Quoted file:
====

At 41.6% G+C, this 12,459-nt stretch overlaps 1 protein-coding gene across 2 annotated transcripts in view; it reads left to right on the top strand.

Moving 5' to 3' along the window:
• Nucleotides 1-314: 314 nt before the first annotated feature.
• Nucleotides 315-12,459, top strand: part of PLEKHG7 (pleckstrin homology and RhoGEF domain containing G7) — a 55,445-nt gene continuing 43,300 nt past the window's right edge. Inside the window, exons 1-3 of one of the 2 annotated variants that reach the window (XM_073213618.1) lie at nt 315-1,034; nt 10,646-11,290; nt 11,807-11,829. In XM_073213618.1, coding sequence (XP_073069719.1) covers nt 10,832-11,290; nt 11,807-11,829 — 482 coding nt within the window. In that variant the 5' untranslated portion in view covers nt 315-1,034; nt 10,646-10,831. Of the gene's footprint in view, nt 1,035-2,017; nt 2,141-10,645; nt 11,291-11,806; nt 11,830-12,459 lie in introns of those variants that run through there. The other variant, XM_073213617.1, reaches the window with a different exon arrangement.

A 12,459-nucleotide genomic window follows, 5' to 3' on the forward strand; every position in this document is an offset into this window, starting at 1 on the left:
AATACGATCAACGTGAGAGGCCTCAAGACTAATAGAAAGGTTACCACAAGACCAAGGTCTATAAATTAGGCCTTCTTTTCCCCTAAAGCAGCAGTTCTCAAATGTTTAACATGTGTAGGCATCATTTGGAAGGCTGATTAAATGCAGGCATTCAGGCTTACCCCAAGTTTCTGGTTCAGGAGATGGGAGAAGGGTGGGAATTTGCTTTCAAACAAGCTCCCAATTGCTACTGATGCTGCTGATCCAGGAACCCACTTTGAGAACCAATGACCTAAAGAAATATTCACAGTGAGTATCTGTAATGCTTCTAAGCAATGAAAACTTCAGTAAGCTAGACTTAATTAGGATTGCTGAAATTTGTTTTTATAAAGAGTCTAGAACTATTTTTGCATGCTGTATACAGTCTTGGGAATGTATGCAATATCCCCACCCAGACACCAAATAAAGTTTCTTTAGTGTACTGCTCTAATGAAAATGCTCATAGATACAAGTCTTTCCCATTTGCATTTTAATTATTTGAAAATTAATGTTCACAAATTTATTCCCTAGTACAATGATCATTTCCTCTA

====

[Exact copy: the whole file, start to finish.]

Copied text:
At 41.6% G+C, this 12,459-nt stretch overlaps 1 protein-coding gene across 2 annotated transcripts in view; it reads left to right on the top strand.

Moving 5' to 3' along the window:
• Nucleotides 1-314: 314 nt before the first annotated feature.
• Nucleotides 315-12,459, top strand: part of PLEKHG7 (pleckstrin homology and RhoGEF domain containing G7) — a 55,445-nt gene continuing 43,300 nt past the window's right edge. Inside the window, exons 1-3 of one of the 2 annotated variants that reach the window (XM_073213618.1) lie at nt 315-1,034; nt 10,646-11,290; nt 11,807-11,829. In XM_073213618.1, coding sequence (XP_073069719.1) covers nt 10,832-11,290; nt 11,807-11,829 — 482 coding nt within the window. In that variant the 5' untranslated portion in view covers nt 315-1,034; nt 10,646-10,831. Of the gene's footprint in view, nt 1,035-2,017; nt 2,141-10,645; nt 11,291-11,806; nt 11,830-12,459 lie in introns of those variants that run through there. The other variant, XM_073213617.1, reaches the window with a different exon arrangement.

A 12,459-nucleotide genomic window follows, 5' to 3' on the forward strand; every position in this document is an offset into this window, starting at 1 on the left:
AATACGATCAACGTGAGAGGCCTCAAGACTAATAGAAAGGTTACCACAAGACCAAGGTCTATAAATTAGGCCTTCTTTTCCCCTAAAGCAGCAGTTCTCAAATGTTTAACATGTGTAGGCATCATTTGGAAGGCTGATTAAATGCAGGCATTCAGGCTTACCCCAAGTTTCTGGTTCAGGAGATGGGAGAAGGGTGGGAATTTGCTTTCAAACAAGCTCCCAATTGCTACTGATGCTGCTGATCCAGGAACCCACTTTGAGAACCAATGACCTAAAGAAATATTCACAGTGAGTATCTGTAATGCTTCTAAGCAATGAAAACTTCAGTAAGCTAGACTTAATTAGGATTGCTGAAATTTGTTTTTATAAAGAGTCTAGAACTATTTTTGCATGCTGTATACAGTCTTGGGAATGTATGCAATATCCCCACCCAGACACCAAATAAAGTTTCTTTAGTGTACTGCTCTAATGAAAATGCTCATAGATACAAGTCTTTCCCATTTGCATTTTAATTATTTGAAAATTAATGTTCACAAATTTATTCCCTAGTACAATGATCATTTCCTCTA